In the case of Chesham Properties Limited –v- Bucknall Austin Project Management Services [1996] BLR 2, the claimant sued both the Architect and the PM in respect of what it alleged were excessive extensions of time together with loss and expense awarded to the Contractor. The Court found that where it would have been apparent to a reasonably competent PM that the Architect, Engineer and/or Quantity Surveyor were not performing their respective duties, he had an obligation to inform the Employer. The case illustrates the potential width of the duties owed by PMs managing the professional input of a variety of multi-disciplined contributors, particularly given that the conventional professional team had been engaged for some period of time before the PM came on board. The Judge was of the view that:-

"The Project Manager was plainly under a duty, on the true construction of the contract in such terms and made in such context, to report to the plaintiff on deficiencies in performance on the part of its co-defendants."

There are relatively few reported cases concerning PMs alone; most claims are likely to be ancillary to claims against other professionals. When considering how much of the loss should be borne by the PM, the court should have regard to the extent to which poor management was really the cause of the problem. In Palermo Nominees Pty Limited and Micro Bros Pty Limited –v- Broad Construction Service Pty Limited (Supreme Court of Western Australia, Parker J, CIV 2439 of 1996, the PM was held to have fallen short of their contractual duties and undertakings by failing to recommend the appointment of an external consultant to report on internal acoustics in respect of a project involving the design and construction of a nightclub.

The case of Pozzolanic Lytag Limited v Bryan Hobson Associates [1999] 89 BLR 267 considered whether a project manager owed a duty of care to the client to ensure that the professional indemnity insurance of the consultants was adequate. The case concerned the construction of a concrete dome, which due to a design defect collapsed causing considerable financial loss to the employer. The main contractor was primarily liable under the JCT Design and Build Form of Contract, but did not maintain adequate insurances required by the contract.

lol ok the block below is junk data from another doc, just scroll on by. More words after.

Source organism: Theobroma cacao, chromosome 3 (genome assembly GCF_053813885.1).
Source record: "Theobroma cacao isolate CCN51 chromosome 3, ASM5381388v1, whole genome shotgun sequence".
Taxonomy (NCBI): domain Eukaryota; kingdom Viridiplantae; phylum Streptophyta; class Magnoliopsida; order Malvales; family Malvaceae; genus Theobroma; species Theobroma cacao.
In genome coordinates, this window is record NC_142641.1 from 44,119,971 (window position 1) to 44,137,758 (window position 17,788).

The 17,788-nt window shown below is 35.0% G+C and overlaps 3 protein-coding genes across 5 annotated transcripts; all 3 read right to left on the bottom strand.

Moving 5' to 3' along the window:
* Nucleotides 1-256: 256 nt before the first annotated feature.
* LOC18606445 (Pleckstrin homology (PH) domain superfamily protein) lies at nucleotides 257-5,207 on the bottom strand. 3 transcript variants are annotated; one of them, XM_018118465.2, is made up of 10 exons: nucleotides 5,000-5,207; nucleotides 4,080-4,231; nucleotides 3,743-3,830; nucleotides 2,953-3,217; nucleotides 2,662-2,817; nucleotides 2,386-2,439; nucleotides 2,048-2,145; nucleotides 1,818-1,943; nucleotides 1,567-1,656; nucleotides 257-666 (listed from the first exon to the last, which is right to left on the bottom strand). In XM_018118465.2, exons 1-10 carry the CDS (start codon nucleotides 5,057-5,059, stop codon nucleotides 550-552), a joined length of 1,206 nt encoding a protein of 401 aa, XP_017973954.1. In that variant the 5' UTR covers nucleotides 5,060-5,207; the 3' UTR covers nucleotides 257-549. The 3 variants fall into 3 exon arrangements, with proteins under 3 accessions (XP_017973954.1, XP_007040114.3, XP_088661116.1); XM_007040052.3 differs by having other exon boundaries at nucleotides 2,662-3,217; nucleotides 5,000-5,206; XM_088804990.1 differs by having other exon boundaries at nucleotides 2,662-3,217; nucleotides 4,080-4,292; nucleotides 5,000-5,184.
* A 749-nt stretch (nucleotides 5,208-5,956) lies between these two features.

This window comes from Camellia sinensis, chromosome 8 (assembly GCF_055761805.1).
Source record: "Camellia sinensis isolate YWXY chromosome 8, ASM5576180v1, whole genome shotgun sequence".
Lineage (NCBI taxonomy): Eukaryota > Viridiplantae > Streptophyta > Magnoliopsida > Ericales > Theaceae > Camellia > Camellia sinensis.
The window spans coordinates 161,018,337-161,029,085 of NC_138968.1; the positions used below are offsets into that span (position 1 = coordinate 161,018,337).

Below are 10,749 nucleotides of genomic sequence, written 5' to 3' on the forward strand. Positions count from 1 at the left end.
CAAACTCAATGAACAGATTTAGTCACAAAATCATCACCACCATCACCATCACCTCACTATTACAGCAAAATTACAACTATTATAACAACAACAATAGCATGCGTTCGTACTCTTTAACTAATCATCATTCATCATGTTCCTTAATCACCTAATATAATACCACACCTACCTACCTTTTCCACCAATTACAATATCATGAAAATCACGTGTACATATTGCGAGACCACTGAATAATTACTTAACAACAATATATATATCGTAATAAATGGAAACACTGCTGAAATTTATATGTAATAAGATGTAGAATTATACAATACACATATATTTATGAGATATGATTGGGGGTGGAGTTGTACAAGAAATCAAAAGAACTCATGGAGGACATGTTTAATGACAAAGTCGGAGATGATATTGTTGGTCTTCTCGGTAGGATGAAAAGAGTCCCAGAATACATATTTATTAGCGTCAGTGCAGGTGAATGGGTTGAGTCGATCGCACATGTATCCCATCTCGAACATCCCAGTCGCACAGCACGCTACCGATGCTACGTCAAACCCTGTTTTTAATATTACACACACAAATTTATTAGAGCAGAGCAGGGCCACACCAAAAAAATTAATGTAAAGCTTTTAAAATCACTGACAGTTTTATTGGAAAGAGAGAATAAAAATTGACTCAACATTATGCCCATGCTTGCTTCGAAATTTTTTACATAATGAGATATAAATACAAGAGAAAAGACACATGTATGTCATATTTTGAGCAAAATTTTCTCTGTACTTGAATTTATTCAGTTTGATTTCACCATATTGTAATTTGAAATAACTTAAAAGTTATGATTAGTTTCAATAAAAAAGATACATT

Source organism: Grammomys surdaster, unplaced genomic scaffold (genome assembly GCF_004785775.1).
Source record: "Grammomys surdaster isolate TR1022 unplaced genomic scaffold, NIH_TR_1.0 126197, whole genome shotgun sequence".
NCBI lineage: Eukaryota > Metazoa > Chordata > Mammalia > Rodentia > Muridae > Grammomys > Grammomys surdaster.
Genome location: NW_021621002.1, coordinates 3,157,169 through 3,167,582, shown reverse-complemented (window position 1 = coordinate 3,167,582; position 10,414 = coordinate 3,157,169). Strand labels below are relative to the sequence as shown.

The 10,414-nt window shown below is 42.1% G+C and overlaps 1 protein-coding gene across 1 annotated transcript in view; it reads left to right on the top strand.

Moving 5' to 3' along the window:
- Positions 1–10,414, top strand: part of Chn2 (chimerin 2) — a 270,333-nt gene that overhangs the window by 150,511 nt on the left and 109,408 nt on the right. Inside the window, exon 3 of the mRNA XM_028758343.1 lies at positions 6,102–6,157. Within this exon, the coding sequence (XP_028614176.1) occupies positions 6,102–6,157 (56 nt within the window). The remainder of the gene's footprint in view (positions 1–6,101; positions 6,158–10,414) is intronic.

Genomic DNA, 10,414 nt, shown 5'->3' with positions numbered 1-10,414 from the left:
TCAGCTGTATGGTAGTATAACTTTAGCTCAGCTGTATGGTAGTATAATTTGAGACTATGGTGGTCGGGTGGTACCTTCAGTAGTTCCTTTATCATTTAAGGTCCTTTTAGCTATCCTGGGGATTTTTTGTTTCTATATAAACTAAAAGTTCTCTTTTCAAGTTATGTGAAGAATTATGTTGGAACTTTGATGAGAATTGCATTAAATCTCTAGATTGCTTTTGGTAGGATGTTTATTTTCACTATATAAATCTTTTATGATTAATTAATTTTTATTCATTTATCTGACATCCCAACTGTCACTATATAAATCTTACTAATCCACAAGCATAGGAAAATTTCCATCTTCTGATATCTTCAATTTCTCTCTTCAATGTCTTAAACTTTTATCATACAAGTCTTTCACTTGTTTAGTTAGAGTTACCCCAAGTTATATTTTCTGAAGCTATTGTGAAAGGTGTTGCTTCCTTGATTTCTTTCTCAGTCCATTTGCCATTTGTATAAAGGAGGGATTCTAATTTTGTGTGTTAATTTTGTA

The TCC Judge held that the defendant engineer was liable to the employer for not ensuring that the contractor had adequate professional indemnity insurance, and for not ensuring that professional indemnity insurance was in place. The defendant engineer pleaded contributory negligence on the part of the employer for not himself checking the insurance. This plea was rejected by the Judge. The Judge held that the fact that the PM lacked the expertise necessary to assess the adequacy of the insurance arrangements which the Contractor did have in place did not relieve them of their responsibility. They could not simply act as "post-box".

The "good working rule" in Pozzolanic Lytag

The key question in Pozzolanic Lytag was set out on page 3 of the judgment:

"The case raises questions as to the scope of the duty owed by projects managers to their clients to ensure that suitable insurance arrangements are put in place by contractors."

In Pozzolanic Lytag reference was made to the Code of Practice for Project Management for Construction and Development. Although there was a misapplication of the 1996 edition the author listed duties and responsibilities undertaken during the management of a construction contract. The list included:

"(l) Compile all contract documents ... establish the client's requirements on such matters as ... insurance requirements ...

(o) ... Ensure the contractor has complied with insurance and bonding requirements".

Mr Justice Dyson accepted that this was "a good working rule" as to the scope of the duties to be undertaken by a project manager in relation to insurance. There were two caveats:

(i) There should not be a "slavish" application of the list; and

(ii) The list is subject to any "special requirements" made between the client and the project manager.